Comptroller Susan Combs Says No Thanks to Updating 2006 Immigration Study

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Congressman Pete Gallego, (D-Alpine), received a no for a response from the state comptroller to update a study on the fiscal impact of Texas' population of undocumented immigrants.

The last time such a study was conducted was in 2006. The results showed that by deporting the then 1.4 million undocumented immigrants living in the state in 2005, Texas would lose a “$17.7 billion impact on the state's economy as well as state revenues generated by undocumented immigrants.”

Those numbers represent figures from nearly 10 years ago. According to the Pew Hispanic Center, the number of undocumented immigrants in Texas increased to 1.55 million by 2007 and 1.8 million by 2010. The numbers were not statistically different in 2011, the last year for which numbers are available.

Meanwhile, in Washington, D.C., our conservative elected officials continue to put up a fight against a comprehensive immigration reform. Essentially fighting against billions of dollars generated into our state's economy.

Read more after the jump.Gallego stated disappointment in Combs for unwilling to update a study previously done by the office.

Gallego is not requesting anything outside of Susan Combs' job duties. According to the official state site, the Comptroller is supposed to act as “chief steward of the state's finances, acting as tax collector, chief accountant, chief revenue estimator and chief treasurer for all of state government.”

Combs, whose term ends in January 2015, already announced earlier in May she would not be seeking another term in 2014.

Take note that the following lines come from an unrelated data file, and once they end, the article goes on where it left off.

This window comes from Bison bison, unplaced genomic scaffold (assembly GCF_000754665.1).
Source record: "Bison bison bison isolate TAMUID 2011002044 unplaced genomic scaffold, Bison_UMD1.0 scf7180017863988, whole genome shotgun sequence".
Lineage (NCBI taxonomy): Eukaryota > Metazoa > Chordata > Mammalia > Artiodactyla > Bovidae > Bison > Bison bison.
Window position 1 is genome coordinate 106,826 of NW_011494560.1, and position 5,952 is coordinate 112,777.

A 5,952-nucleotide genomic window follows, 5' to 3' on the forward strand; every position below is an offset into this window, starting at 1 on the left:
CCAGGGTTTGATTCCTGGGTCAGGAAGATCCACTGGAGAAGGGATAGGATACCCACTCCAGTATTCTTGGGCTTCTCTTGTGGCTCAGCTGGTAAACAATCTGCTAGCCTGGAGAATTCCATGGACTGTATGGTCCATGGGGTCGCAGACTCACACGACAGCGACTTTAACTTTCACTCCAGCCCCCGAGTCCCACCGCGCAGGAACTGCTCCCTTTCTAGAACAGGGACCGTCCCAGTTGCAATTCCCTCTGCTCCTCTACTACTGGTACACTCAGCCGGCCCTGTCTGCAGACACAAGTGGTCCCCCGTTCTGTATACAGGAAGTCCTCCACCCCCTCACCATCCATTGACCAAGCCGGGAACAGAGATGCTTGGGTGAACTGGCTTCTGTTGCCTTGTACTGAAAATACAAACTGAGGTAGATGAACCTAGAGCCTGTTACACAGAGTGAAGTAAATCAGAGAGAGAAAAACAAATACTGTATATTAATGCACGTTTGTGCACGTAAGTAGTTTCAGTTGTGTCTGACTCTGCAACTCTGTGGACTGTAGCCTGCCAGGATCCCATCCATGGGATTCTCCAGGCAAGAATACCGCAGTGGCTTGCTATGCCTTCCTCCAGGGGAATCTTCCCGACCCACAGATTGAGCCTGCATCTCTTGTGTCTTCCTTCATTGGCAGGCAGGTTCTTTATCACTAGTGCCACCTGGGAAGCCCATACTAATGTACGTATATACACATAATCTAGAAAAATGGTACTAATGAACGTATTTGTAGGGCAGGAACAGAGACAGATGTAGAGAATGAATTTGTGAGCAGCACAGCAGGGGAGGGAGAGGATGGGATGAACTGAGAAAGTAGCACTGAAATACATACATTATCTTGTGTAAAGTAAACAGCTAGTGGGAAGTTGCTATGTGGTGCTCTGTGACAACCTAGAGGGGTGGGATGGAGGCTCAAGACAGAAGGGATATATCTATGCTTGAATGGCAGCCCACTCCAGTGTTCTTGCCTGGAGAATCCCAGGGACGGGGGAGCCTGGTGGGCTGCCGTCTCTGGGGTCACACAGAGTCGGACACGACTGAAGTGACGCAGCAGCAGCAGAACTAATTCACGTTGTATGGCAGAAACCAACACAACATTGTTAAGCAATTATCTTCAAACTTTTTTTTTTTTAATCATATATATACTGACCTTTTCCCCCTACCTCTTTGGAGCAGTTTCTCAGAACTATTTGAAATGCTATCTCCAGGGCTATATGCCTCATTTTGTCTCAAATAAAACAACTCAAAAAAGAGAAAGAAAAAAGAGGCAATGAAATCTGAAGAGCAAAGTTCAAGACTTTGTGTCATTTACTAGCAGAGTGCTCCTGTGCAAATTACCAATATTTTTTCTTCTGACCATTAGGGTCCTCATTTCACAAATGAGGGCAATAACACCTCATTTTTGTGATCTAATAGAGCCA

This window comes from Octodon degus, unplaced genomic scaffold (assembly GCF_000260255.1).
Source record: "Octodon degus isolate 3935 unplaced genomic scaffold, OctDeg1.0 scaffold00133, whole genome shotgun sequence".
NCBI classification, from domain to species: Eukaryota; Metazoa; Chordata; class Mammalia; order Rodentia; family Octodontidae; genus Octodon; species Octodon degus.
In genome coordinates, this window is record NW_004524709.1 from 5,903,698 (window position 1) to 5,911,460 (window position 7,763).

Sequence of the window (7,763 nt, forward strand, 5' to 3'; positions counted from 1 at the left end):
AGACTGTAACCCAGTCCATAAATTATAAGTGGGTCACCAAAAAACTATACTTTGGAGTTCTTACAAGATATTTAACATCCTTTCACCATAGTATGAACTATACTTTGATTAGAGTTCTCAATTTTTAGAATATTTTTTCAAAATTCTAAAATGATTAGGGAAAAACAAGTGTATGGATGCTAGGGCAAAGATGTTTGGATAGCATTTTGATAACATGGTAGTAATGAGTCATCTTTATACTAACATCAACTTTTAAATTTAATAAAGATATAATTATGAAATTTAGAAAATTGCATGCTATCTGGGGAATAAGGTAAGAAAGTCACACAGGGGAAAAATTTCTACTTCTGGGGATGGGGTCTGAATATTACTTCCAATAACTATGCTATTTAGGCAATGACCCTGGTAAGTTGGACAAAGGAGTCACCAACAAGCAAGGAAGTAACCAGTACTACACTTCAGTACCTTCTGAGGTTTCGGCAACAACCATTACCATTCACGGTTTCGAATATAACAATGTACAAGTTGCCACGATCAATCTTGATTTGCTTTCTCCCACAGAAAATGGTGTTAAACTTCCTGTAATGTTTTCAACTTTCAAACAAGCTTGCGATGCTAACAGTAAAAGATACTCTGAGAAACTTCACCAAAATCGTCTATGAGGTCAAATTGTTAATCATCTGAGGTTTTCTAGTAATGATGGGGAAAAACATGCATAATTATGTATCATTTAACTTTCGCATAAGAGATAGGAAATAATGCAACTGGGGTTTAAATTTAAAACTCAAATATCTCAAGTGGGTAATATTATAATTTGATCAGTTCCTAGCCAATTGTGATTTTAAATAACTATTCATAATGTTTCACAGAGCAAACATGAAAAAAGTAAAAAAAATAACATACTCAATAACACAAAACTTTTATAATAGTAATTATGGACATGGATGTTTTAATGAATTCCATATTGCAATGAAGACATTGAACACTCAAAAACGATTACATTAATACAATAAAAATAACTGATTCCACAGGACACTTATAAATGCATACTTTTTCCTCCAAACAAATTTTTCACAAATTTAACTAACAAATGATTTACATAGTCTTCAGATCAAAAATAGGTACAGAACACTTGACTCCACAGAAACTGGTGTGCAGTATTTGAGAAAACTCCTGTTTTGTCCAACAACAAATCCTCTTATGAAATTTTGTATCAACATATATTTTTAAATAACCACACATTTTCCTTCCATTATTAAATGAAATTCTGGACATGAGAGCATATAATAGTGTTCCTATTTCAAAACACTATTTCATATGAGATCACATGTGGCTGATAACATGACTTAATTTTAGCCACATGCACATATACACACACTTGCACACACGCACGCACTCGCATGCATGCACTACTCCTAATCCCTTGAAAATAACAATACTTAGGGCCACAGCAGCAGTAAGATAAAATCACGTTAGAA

In his original letter of request to Combs, Gallego pointed to a more recent study done by the Immigration Policy Center, further arguing the need for the state to update its numbers. Gallego quoted the study as showing, “[i]f all unauthorized immigrants were removed from Texas, the state would lose $69.3 billion in economic activity, $30.8 billion in gross state product, and approximately 403,174 jobs, even accounting for adequate market adjustment time.”

“The report would be vital to the 38 Texas members of Congress, and to other elected officials and decision-makers as they grapple with immigration reform,” Gallego further argued in the letter.

During the regular session of the 83rd Legislature, bipartisan advocates for immigration reform also advised it was time to update the analysis. The framework for a new analysis is already in place, the data only simply needs to be updated.

Immigration reform has largely been debated as a social issue by Republicans. But the impact immigration reform has on our state, and country, digs deep into our economy. It affects everyone, regardless of our citizenship status. These types of studies add a fiscal component to the conversation, focusing our attention away from very emotional and social aspects we may never agree on.

Continuing to shed light on the fiscal impact immigration has on our economy might convince enough fiscal conservatives to support reform.  If conservatives won't support immigration reform out of compassion toward other human beings, perhaps they will out of love to money.

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About Author

Omar Araiza

Staff writer Omar Araiza covers immigration, Latino voters, the U.S.-Mexico border, and LGBT issues. He is a proud South Texas native, born and raised in the lower Rio Grande Valley. Omar tweets from @AraizaTX.

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